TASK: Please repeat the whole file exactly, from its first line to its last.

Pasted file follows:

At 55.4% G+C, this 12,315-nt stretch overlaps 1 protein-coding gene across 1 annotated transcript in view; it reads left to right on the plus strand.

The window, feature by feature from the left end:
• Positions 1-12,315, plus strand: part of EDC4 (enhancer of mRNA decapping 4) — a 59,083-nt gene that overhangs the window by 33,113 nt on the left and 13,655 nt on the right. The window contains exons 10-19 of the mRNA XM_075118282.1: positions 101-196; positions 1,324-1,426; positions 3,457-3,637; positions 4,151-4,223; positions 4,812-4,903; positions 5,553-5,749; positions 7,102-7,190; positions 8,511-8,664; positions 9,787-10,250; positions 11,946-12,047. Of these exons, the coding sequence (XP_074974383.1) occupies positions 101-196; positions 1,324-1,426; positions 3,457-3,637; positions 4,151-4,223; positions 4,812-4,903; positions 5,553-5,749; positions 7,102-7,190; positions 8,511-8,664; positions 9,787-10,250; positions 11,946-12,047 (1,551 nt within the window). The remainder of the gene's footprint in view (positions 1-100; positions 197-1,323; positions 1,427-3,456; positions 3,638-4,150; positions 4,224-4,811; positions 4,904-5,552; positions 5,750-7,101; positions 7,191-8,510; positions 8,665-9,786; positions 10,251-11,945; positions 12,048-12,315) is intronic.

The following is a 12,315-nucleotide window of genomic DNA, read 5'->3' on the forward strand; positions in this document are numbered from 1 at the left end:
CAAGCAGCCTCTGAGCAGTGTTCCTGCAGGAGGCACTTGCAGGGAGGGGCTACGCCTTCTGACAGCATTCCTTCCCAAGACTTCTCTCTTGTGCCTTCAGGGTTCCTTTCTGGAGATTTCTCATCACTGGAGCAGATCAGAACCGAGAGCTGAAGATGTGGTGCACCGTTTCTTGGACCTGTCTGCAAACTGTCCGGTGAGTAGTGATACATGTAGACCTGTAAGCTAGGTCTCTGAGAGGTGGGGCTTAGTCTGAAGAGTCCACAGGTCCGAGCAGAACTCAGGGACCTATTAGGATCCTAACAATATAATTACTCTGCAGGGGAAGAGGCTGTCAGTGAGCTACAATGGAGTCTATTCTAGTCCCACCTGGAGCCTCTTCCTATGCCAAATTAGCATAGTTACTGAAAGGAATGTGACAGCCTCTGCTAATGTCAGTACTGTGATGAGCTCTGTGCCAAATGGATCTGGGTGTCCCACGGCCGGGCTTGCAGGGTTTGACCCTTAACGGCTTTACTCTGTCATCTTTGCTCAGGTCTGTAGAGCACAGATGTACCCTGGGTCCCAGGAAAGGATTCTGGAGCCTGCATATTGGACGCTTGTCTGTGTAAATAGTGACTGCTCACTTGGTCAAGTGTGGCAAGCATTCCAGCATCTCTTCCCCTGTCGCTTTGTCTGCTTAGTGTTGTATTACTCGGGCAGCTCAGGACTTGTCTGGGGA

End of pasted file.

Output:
At 55.4% G+C, this 12,315-nt stretch overlaps 1 protein-coding gene across 1 annotated transcript in view; it reads left to right on the plus strand.

The window, feature by feature from the left end:
• Positions 1-12,315, plus strand: part of EDC4 (enhancer of mRNA decapping 4) — a 59,083-nt gene that overhangs the window by 33,113 nt on the left and 13,655 nt on the right. The window contains exons 10-19 of the mRNA XM_075118282.1: positions 101-196; positions 1,324-1,426; positions 3,457-3,637; positions 4,151-4,223; positions 4,812-4,903; positions 5,553-5,749; positions 7,102-7,190; positions 8,511-8,664; positions 9,787-10,250; positions 11,946-12,047. Of these exons, the coding sequence (XP_074974383.1) occupies positions 101-196; positions 1,324-1,426; positions 3,457-3,637; positions 4,151-4,223; positions 4,812-4,903; positions 5,553-5,749; positions 7,102-7,190; positions 8,511-8,664; positions 9,787-10,250; positions 11,946-12,047 (1,551 nt within the window). The remainder of the gene's footprint in view (positions 1-100; positions 197-1,323; positions 1,427-3,456; positions 3,638-4,150; positions 4,224-4,811; positions 4,904-5,552; positions 5,750-7,101; positions 7,191-8,510; positions 8,665-9,786; positions 10,251-11,945; positions 12,048-12,315) is intronic.

The following is a 12,315-nucleotide window of genomic DNA, read 5'->3' on the forward strand; positions in this document are numbered from 1 at the left end:
CAAGCAGCCTCTGAGCAGTGTTCCTGCAGGAGGCACTTGCAGGGAGGGGCTACGCCTTCTGACAGCATTCCTTCCCAAGACTTCTCTCTTGTGCCTTCAGGGTTCCTTTCTGGAGATTTCTCATCACTGGAGCAGATCAGAACCGAGAGCTGAAGATGTGGTGCACCGTTTCTTGGACCTGTCTGCAAACTGTCCGGTGAGTAGTGATACATGTAGACCTGTAAGCTAGGTCTCTGAGAGGTGGGGCTTAGTCTGAAGAGTCCACAGGTCCGAGCAGAACTCAGGGACCTATTAGGATCCTAACAATATAATTACTCTGCAGGGGAAGAGGCTGTCAGTGAGCTACAATGGAGTCTATTCTAGTCCCACCTGGAGCCTCTTCCTATGCCAAATTAGCATAGTTACTGAAAGGAATGTGACAGCCTCTGCTAATGTCAGTACTGTGATGAGCTCTGTGCCAAATGGATCTGGGTGTCCCACGGCCGGGCTTGCAGGGTTTGACCCTTAACGGCTTTACTCTGTCATCTTTGCTCAGGTCTGTAGAGCACAGATGTACCCTGGGTCCCAGGAAAGGATTCTGGAGCCTGCATATTGGACGCTTGTCTGTGTAAATAGTGACTGCTCACTTGGTCAAGTGTGGCAAGCATTCCAGCATCTCTTCCCCTGTCGCTTTGTCTGCTTAGTGTTGTATTACTCGGGCAGCTCAGGACTTGTCTGGGGA